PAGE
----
Reaching Out, Breaking Grounds: A Christmas Celebration for Aetas of Limay


“Takot kami dati sa mga Unat.”

This was an overheard statement from an Aeta from an upland community in Limay, Bataan during a group’s Christmas outreach. The elderly woman was referring to lowlanders or Filipinos outside their tribe. Unat is a Filipino word that means someone with straight hair, that differentiate them from Aetas who have curly hair. 

We can’t blame the Aetas, or any other indigenous tribes in the country, for harboring fear toward their fellow Filipinos who have periodically abused and displaced them in the past and even to this day.

A lot has changed, many indigenous peoples (IPs) are now more accepting of us and our ways. Still, it remains our obligation to show these marginalized and underprivileged tribes that they can trust us, and that they can rely on us.

This can be done by reaching out to them more and by uplifting their lives through our own little yet creative ways big or small, and through random acts of kindness whenever possible. 

In this principle and in the spirit of Christmas, outdoor and volunteerism group RAK Ph Mountaineers held its Pasko Fiesta 2018 for the very same Aetas of Sitio Aryada in Limay, Bataan last December 22.

And despite a looming Low Pressure Area, the duration of the outreach was saved from rain allowing the group to conduct the activities atop an open hill. Filled with passion and inspiration, we set forth with RAK Pasko Fiesta 2018 for the 27 Aeta households composed of elders, couples, teens, children and even newborns! 

The arrival

The Aeta community of Sitio Aryada lives remotely and off-the-grid in Bataan. After hours of driving to the jump-off point, a 30- to 40-minute walk ensued to reach them. But upon arrival, no time was wasted and RAK members went to set up. Others laid out the clothes to be donated, while some fixed a makeshift roof for a small activity area.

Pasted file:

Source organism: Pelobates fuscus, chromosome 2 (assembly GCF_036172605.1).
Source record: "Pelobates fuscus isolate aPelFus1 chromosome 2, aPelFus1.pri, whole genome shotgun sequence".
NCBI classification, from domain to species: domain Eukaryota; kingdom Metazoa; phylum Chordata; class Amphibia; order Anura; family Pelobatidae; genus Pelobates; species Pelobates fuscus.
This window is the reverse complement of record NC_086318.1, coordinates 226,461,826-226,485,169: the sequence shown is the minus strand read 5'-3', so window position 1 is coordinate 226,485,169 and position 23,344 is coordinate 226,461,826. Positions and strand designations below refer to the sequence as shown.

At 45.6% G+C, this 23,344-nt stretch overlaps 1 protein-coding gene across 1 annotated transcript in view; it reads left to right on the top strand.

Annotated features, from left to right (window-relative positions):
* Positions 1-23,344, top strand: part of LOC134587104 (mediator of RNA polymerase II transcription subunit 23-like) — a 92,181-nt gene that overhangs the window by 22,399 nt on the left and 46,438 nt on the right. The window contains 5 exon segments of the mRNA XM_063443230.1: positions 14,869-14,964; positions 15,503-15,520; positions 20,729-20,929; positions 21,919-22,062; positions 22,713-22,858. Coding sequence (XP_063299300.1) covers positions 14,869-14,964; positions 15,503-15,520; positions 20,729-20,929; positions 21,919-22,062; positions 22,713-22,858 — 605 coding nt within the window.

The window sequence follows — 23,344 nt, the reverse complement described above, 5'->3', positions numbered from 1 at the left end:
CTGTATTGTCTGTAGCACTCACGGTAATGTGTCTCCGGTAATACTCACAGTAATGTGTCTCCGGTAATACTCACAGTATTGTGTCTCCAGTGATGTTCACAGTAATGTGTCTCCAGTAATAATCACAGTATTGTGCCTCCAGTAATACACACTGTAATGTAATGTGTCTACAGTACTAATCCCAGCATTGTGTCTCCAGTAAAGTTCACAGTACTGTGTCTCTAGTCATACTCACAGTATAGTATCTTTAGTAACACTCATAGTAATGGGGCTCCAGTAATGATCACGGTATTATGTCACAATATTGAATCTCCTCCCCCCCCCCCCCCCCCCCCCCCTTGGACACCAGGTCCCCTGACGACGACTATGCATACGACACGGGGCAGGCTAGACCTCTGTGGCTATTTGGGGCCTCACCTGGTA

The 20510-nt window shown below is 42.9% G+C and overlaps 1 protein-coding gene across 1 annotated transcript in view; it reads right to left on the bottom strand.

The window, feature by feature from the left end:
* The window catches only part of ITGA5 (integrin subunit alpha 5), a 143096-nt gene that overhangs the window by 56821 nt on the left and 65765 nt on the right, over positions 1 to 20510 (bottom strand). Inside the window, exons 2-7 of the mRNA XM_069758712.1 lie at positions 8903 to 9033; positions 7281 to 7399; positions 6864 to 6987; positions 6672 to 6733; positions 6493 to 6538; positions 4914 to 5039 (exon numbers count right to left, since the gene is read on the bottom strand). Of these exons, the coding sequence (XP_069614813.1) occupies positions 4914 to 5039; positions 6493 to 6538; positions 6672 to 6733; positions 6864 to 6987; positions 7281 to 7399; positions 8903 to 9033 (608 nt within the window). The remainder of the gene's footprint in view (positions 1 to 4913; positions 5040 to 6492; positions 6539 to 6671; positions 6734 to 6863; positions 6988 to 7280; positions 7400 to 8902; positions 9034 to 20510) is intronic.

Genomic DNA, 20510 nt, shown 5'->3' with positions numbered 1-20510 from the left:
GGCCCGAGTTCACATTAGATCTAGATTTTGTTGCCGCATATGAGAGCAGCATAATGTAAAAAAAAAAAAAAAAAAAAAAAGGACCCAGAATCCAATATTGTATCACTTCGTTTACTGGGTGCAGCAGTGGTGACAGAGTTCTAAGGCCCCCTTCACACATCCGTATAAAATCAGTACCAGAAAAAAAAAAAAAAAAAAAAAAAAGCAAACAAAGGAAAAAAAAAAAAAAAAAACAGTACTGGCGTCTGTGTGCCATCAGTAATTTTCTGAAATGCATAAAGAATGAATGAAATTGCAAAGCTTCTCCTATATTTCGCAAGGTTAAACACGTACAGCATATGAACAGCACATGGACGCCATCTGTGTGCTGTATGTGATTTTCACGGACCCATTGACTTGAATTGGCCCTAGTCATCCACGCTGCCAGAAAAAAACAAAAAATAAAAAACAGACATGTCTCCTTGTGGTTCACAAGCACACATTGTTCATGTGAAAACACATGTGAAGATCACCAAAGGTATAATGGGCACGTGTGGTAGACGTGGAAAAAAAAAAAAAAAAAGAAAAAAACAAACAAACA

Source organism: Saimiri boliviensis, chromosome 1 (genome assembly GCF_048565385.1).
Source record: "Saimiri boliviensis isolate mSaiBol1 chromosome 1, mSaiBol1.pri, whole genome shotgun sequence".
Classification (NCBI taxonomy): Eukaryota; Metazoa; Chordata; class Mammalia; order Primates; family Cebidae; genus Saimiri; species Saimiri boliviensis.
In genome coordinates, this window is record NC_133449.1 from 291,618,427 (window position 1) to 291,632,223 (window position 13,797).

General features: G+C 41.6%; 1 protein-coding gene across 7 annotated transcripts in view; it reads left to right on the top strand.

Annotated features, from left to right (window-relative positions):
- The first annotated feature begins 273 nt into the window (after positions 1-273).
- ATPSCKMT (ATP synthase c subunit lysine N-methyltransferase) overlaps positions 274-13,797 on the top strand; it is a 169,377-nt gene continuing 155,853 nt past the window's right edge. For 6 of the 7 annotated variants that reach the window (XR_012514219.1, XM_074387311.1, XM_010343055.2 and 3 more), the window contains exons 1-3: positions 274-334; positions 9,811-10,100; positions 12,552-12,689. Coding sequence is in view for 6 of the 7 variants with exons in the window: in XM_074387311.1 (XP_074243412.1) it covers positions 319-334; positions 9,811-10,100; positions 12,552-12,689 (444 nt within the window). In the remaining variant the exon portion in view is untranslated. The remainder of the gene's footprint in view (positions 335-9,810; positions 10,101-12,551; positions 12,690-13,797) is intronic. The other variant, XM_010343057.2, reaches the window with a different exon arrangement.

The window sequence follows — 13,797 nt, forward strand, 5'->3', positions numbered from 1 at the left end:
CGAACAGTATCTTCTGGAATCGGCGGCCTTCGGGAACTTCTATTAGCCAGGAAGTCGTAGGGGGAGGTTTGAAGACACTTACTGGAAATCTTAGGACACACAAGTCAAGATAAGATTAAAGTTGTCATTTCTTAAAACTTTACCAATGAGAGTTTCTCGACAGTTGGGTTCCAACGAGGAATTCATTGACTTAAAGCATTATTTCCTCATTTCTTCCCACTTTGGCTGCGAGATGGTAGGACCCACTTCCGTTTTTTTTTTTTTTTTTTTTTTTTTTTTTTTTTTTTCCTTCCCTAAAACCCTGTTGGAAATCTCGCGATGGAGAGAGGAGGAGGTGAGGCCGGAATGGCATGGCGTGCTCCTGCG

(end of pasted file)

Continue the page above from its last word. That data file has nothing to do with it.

Soon, lunch were given to the kids who pledged to throw their trash properly. Their reward for this conscious effort would be toys. 


Through our donors, we were able to give used—but not abused—clothes and footwear to our Aeta beneficiaries. There were more than enough for everyone, and for all ages and genders. These humble items felt like luxury goods to their new owners. 

Kiddie time

We are also very thankful once again to our generous sponsors, Jollibee Food Corp. for the toy packs and Benby Enterprises Inc. for the candies the kids. ​

We are also very thankful once again to our generous sponsors, Jollibee Food Corp. for the toy packs and Benby Enterprises Inc. for the candies the kids. ​


In true RAK tradition, we once again held the Pasko Fiesta gift-giving wherein all team members prepare a gift for one household. The family personally receives this gift, who then returns our small gesture in their own little ways. This year, we were given freshly grown and unearthed ginger for their exchange gift. 

Snack time

Before we ended, there were plenty of bread from Gilmaries Bakery for meryenda or take home snacks. The hopia baboy was a hit for both the Aetas and us. 

We hope that with our humble Pasko Fiesta 2018, we can further break grounds toward a beautiful relationship between us and our country’s indigenous peoples. We hope to make a mark into the lives our Aeta partners, and to be connected with them now and in the future.

RAK on! 

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